The rain-drenched lowlands of County Durham offer perfect conditions for the formation of wetlands.
These places where water and dry land meet are home to a wide range of species, from dragonflies and damselflies to wading curlew and snipe; from carnivorous plants to flitting butterflies.
Over time wetlands can change their character, from wet grassland to carrs (Viking for ‘boggy woods’)
However, the traditional management of wetlands stopped this process, allowing species that live in these areas to flourish and thrive.
In the past our ancestors began to change the character of our wetlands by harvesting sedge and reed for thatch, and cutting and drying peat for fuel.
Our water consumption means less water for nature. Wetland loss and pollution has intensified a water crisis threatening all life:
Here’s a not-so-fun fact:
Nearly 90% of the world’s wetlands lost since 1700’s, those remaining are disappearing three times faster than forests.
In more recent years, the traditional management of wetlands has been replaced by industrial-scale use throughout the world. Raised bogs especially have been (and in some places still are being) destroyed or degraded through industrial peat-cutting for fuel or use in gardens.
Wetlands vary greatly. Some wetlands are very extensive, such as blanket bog, while others are naturally more localised, such as upland spring and flush. In other cases, particularly in the lowlands, drainage and industrial-scale peat-cutting has reduced or destroyed many wetlands. Areas of raised bog, fen and reedbed are now a fraction of what they once were.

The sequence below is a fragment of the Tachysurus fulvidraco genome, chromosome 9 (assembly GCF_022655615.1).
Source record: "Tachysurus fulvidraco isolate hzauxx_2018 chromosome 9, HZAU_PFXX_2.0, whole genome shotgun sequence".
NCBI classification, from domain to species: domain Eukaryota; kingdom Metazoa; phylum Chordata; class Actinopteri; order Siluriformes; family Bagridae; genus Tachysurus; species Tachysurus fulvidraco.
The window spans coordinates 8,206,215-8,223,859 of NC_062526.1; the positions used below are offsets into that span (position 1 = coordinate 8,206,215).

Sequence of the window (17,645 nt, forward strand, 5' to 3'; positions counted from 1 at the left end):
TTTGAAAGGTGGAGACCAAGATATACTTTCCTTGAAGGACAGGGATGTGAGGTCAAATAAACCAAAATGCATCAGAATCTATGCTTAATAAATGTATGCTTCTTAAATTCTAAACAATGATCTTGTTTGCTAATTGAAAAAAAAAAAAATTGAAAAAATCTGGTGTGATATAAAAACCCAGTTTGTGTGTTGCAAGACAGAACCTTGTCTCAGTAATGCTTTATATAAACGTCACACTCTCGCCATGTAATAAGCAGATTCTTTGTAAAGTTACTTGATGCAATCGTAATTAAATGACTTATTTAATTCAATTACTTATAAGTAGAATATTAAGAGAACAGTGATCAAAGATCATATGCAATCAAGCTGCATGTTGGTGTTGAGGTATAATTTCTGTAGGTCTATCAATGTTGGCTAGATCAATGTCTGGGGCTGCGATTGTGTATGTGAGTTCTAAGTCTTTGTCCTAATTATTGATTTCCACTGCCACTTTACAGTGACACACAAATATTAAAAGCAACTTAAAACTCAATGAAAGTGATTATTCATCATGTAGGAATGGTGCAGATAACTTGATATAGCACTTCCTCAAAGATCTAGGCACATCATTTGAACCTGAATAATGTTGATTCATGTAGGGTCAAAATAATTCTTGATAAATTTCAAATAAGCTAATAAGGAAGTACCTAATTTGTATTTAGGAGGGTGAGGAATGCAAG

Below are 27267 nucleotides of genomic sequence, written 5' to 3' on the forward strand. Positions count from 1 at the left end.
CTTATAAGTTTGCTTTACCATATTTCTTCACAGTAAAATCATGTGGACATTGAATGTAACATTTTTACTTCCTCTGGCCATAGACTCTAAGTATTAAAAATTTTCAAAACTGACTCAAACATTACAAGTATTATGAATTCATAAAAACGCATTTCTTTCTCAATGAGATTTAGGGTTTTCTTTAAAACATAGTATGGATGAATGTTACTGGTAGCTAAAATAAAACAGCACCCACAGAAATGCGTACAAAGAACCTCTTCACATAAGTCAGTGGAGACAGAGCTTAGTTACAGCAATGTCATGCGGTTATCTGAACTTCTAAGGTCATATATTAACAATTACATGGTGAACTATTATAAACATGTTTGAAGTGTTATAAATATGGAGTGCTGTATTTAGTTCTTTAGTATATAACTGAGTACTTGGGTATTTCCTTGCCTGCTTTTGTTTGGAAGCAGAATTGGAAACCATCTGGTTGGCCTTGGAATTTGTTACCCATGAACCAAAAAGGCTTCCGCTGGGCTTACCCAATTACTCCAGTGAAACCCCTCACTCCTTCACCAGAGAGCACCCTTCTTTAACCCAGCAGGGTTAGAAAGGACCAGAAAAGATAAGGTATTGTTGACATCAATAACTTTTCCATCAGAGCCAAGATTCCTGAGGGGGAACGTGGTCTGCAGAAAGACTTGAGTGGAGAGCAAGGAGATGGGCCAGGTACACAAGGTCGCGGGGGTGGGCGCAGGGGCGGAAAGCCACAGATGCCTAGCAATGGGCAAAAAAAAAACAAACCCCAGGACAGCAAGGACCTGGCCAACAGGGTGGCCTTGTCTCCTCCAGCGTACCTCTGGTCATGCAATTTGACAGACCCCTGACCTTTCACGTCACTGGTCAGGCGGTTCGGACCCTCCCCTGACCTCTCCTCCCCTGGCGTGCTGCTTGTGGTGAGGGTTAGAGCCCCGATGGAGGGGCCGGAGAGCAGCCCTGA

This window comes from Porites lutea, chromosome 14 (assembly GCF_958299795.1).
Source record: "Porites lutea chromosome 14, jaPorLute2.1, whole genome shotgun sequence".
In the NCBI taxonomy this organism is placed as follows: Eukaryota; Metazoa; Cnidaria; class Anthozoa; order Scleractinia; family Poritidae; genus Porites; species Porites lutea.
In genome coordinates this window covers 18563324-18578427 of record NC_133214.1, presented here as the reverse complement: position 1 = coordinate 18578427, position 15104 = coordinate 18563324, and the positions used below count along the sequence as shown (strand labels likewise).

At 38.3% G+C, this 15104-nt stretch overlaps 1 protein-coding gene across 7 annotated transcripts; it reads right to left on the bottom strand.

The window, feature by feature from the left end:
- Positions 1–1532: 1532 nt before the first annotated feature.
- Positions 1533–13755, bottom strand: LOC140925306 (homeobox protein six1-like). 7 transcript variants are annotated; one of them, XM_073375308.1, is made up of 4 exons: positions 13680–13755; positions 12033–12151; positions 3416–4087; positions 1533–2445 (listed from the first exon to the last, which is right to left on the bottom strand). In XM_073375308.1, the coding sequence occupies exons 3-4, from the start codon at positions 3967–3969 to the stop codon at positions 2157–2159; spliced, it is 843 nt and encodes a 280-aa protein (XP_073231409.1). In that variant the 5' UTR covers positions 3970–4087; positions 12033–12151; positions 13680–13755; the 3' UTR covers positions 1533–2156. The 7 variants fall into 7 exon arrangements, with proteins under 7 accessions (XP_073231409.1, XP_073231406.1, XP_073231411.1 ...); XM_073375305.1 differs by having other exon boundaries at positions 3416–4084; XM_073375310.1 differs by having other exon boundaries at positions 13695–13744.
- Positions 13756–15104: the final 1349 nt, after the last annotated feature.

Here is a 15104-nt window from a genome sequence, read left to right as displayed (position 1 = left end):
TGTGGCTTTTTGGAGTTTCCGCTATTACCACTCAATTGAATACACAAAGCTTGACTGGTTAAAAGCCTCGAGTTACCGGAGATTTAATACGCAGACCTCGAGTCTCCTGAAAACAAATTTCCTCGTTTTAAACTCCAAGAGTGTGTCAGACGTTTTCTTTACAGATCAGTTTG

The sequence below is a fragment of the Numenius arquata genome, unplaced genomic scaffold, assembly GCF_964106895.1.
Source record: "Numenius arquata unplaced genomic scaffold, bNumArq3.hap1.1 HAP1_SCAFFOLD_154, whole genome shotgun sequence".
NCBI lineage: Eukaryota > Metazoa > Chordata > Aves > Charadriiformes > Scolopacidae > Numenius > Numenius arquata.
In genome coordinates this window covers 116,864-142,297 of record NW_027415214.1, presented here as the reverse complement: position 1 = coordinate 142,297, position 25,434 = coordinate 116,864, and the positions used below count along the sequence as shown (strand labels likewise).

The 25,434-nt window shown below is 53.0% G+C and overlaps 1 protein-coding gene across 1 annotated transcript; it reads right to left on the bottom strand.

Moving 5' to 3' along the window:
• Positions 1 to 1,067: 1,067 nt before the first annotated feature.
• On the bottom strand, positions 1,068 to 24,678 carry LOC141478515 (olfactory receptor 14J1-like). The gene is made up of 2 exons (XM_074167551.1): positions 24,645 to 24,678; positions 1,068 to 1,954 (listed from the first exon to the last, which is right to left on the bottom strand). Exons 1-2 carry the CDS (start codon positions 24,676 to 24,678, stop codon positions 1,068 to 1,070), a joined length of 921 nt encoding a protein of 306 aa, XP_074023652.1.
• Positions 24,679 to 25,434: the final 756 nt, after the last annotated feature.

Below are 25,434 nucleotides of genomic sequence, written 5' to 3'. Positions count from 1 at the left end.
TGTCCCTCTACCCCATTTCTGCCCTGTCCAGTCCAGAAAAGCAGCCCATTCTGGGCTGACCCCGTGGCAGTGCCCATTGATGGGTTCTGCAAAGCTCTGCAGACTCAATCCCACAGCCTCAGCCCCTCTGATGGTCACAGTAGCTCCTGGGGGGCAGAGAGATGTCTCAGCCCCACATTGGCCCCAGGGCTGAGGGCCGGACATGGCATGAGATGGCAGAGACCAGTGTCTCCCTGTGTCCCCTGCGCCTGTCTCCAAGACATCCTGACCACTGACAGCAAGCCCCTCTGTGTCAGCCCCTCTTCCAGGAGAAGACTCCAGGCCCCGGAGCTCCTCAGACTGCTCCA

Some types of wetlands are now legally protected, but many are still not in good condition.
The Discover Brightwater Landscape Project is a National Lottery Heritage Fund supported project that aims to reveal, restore and celebrate the heritage of the Brightwater area. This includes its built, natural and cultural heritage.
Our four-year project is already making a big difference to local water quality, following work with Tees Rivers Trust and teams of volunteers to remove some of the weeds, knock back some of the invasive vegetation and install flow deflectors and new gravel to help improve the river’s flow and to make the gravel beds more welcoming to the trout and other fish in the river.
Brightwater has a target of creating 50 ha of restored or created wetland habitat and habitat improvements to 10 km of the River Skerne
Sightings of otters in the water at Darlington and further up at Brafferton are promising signs that our improved wetland and the cleaner river is already having a positive impact on our environment.
Our flagship project is the creation of a new wetland nature reserve, Bishops Fen, just to the north of Hardwick Park, which will be created and managed by Durham Wildlife Trust.
This project will contribute to the restoration of an enhanced wildlife corridor along the River Skerne linked to other sites.
We are also charged with establishing the feasible Great North Fen as a legacy project.
The Great North Fen will be a patchwork of approximately 400 ha of connected restored in-river, ponds, fens and carrs habitats surrounding the River Skerne.
This will form part of our Skerne Nature Recovery 25 year master plan.
Some of our projects have been put on hold due to the current Covid-19 restrictions however we hope there will be lots of new volunteer opportunities later this year.
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